Art News & Views

Desire Machine: Creating Their Own Moments…


by Moushumi Kandali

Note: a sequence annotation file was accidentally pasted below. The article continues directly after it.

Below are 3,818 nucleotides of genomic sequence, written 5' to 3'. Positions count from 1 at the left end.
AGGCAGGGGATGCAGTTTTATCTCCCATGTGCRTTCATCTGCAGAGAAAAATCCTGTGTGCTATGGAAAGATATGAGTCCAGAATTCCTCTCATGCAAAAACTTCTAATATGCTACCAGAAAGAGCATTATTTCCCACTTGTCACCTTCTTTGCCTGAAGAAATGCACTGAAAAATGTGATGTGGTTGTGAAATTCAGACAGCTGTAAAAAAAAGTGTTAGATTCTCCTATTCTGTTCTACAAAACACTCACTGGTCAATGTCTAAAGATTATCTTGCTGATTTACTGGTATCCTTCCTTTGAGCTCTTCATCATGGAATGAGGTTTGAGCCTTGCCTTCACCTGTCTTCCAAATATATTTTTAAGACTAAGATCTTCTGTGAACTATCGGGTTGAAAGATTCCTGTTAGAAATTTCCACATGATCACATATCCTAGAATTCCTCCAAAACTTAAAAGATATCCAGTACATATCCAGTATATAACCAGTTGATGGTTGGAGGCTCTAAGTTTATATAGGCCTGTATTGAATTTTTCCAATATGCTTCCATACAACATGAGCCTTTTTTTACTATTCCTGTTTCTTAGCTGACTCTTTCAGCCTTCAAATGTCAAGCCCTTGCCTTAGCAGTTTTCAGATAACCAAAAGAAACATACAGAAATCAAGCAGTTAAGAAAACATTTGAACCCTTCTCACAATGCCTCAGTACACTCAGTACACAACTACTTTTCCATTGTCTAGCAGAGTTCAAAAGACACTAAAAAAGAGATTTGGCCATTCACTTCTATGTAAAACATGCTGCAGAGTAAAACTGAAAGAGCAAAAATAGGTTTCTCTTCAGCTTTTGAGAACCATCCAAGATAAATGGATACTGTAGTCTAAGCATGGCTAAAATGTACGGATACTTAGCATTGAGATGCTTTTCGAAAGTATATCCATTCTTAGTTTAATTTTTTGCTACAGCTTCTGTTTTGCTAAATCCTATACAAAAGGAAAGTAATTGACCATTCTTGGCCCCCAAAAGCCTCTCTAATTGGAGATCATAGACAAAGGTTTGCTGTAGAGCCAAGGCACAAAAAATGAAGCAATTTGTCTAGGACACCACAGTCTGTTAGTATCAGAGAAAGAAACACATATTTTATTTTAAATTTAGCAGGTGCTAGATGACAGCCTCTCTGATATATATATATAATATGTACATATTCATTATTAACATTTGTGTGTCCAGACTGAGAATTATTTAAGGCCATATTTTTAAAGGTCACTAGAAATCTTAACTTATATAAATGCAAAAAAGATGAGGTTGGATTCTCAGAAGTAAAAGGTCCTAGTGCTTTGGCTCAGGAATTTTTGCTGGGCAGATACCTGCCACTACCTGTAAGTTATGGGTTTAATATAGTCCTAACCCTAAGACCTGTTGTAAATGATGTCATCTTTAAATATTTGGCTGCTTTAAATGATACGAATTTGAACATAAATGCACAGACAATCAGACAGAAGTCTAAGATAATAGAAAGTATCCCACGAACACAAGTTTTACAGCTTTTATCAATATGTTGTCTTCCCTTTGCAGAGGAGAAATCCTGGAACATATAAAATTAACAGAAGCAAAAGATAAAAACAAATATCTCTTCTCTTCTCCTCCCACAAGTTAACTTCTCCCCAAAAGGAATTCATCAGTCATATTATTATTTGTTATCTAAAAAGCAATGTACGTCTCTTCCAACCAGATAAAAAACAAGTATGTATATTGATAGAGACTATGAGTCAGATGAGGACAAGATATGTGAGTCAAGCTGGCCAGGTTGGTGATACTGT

At the GenNext symposium ( Kolkata, 2009), where the topic was “Has art become more real and democratic after Globalisation?”, as one of the speakers of the penal discussion, I had talked about this specific strategy of setting the thief to catch the thief in some of the politically reflexive praxis adhered by the contemporary artists. If globalisation as the hydra headed phenomenon brought forth multiple implications in the last two decades, this community of artists appropriated and adopted the technological equipments and tools ushered by this very phenomenon to critique, question, mediate and negotiate dialectically those very implications embedding their (our) existential predicament. As such, it is a well known fact that in the pan Indian scenario, post 80's and 90's saw artists using new material, new structures, conceptually coded signs, bringing forth questions of art and its object-hood to a head investigating its status at the level of assembly and installation. This resulted in dismantling replete images as well as bringing in new purpose to formalist interventions, along with extended reproduction strategies like video, digital art, net art, and photocopy complimented with artist's individual performance. But these were mere lingual means and strategies to address larger issues at hand. If for the Marx- oriented camp, the complex terrain of  the contemporary operating within the new paradigm of globalisation is the expansion of the capitalist system, the McDonaldization and globalization of Nothing, for some quarters, it signifies a new unified world order filled with egalitarian opportunities. However without going into much complex theoretical dialectics, we can say that the contemporary realities as such have been definitely regulated by new technologies initiating technocratic forms of politics. Precipitated by rapid advances in informational technologies, this economic-technological phenomenon has brought fourth epochal changes in political structures and social organisations, taking an uncharted course towards new, global and trans-national forms of the organisations of power.  Present world in its contemporary manifestation is not simply a product of techno-scientific development, but also points to a fundamental confluence of power and technology, to a concourse of the circuits of power and technicity of relations (social, economic, personal, and political) as pointed out by thinkers like Peter Sloterdijk, Jean-Luc Nancy and others. In view of the circumstances, a plethora of issues and questions emerge, one of which is related to the changing nature, position relationality, technicity and traits of art and aesthetics.